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Title: Continuous photo-oxidation with 1O2 in CO2
Author: Bellamy, Jessica Faye Barrett
ISNI:       0000 0004 6348 3775
Awarding Body: University of Nottingham
Current Institution: University of Nottingham
Date of Award: 2014
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This Thesis describes the application of supercritical carbon dioxide as a solvent for conducting continuous flow reactions using photochemically generated singlet oxygen. Model reactions have been explored, to develop the experimental procedure, and this technology has subsequently been applied to the synthesis of a series of antimalarial 1,2,4-trioxanes. Chapter 1 introduces the concepts of green chemistry as well as singlet oxygen, including a review of its known reactions. A summary of the work previously conducted in this field at the University of Nottingham is also presented. The reactors used to conduct the high pressure experiments discussed in this Thesis are presented in Chapter 2. Experimental results are split into two parts: Part I encompasses the efforts made to improve the photo-oxidation procedure, which includes Chapters 3 and 4; Part II describes the application of this technology to a series of 1,2,4-trioxanes including the important antimalarial artemisinin, discussed in Chapters 5 and 6. A fluorous biphase technique was developed to allow for the continuous recycling of a fluorinated photocatalyst, during flow photo-oxidation experiments, and is described in Chapter 3. Chapter 4 discusses the modifications to the continuous flow photo-oxidation reactor, to allow for an increase in productivity and applicability. Chapter 5 presents the continuous flow synthesis of the 1,2,4-trioxane artemisinin using CO? as the reaction solvent. Photo-oxidation with singlet oxygen is a key step in this synthesis and a novel bifunctional heterogeneous catalyst has been developed. Chapter 6 discusses the synthesis of a series of synthetic 1,2,4-trioxanes via three key steps. Each step, including the photo-oxidation of an allylic alcohol, has been adapted to a continuous flow process and thus the feasibility of the scale-up of such syntheses is investigated. Finally, Chapter 7 summarises the work described in this Thesis and examines the success of the techniques and approaches discussed. A summary of potential routes for further study is also presented.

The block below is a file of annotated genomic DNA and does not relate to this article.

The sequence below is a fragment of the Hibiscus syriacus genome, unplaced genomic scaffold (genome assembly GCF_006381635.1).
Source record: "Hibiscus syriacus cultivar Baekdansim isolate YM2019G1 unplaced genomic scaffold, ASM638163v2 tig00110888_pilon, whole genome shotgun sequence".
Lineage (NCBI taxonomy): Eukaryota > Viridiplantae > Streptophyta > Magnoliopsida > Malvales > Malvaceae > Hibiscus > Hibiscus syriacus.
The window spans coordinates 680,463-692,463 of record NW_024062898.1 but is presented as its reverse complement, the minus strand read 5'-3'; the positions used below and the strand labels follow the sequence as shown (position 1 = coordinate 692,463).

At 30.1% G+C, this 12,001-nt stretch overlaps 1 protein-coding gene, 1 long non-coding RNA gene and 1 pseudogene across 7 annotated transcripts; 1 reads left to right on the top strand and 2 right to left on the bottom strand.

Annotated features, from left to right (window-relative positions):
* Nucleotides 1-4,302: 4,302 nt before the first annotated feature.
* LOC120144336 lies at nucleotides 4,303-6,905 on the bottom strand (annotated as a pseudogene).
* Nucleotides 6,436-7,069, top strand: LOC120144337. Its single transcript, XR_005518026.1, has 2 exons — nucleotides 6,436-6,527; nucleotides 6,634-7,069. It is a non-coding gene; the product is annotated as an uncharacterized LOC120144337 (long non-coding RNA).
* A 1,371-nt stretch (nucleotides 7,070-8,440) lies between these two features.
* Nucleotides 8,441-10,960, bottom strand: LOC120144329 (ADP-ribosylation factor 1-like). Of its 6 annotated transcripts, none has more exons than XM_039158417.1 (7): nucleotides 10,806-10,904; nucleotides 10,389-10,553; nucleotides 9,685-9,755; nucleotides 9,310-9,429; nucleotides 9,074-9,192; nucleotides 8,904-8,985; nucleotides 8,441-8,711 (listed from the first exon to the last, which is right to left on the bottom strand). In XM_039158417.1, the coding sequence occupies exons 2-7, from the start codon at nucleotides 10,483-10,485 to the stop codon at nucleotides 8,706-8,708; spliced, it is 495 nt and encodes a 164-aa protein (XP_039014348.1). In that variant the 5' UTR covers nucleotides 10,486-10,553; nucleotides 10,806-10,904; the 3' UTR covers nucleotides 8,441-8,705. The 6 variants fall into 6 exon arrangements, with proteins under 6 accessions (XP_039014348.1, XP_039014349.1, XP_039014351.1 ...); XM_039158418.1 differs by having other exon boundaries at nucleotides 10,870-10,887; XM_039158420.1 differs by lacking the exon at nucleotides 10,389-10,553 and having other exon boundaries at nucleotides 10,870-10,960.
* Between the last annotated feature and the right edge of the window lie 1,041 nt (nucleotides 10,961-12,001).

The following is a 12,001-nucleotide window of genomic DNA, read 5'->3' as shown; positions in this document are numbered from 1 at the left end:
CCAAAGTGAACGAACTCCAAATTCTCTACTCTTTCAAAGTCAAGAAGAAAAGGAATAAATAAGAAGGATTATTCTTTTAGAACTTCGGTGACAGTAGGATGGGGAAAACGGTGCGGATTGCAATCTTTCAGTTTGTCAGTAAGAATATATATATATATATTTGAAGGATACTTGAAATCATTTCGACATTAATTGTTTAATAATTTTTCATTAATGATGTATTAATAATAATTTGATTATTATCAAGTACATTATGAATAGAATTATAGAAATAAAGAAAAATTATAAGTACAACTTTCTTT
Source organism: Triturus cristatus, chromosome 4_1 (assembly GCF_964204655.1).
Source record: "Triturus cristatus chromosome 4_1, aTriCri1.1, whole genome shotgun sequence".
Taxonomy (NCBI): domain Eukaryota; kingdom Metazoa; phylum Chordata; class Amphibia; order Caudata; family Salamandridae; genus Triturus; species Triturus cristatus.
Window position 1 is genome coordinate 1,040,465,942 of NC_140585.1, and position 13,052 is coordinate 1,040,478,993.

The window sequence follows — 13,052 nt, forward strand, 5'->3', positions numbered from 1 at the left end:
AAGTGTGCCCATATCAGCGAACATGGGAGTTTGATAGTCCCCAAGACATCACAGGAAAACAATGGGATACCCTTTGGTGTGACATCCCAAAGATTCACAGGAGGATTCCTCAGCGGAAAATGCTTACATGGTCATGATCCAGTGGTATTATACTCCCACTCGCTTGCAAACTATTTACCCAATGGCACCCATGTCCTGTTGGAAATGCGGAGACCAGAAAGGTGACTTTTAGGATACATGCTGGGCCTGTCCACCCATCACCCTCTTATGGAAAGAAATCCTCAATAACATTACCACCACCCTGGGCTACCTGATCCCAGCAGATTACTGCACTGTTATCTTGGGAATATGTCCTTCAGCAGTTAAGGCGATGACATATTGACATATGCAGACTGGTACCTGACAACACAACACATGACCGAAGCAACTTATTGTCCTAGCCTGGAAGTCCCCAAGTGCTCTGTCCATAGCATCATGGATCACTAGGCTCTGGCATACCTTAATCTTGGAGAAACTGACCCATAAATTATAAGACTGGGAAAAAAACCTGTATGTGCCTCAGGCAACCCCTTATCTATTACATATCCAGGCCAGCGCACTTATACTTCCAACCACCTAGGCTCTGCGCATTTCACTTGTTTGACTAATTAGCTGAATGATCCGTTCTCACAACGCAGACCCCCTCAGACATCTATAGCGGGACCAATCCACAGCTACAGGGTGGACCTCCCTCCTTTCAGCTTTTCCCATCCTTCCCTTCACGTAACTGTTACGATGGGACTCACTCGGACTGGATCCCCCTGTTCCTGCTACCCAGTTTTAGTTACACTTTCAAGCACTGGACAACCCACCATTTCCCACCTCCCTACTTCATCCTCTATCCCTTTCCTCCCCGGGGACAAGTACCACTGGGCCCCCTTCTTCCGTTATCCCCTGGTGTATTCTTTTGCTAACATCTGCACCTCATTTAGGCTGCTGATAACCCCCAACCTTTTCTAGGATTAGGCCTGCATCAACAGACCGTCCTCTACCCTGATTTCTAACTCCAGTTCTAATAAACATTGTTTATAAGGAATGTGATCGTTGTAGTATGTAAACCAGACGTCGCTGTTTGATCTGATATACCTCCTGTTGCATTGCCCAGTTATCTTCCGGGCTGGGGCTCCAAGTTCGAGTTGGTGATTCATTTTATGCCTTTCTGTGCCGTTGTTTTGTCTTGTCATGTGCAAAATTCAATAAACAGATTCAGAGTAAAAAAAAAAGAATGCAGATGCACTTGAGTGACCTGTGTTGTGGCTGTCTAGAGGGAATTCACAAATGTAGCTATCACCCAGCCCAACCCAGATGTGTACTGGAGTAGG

Supervisor: Not available Sponsor: Not available
Qualification Name: Thesis (Ph.D.) Qualification Level: Doctoral
EThOS ID:  DOI: Not available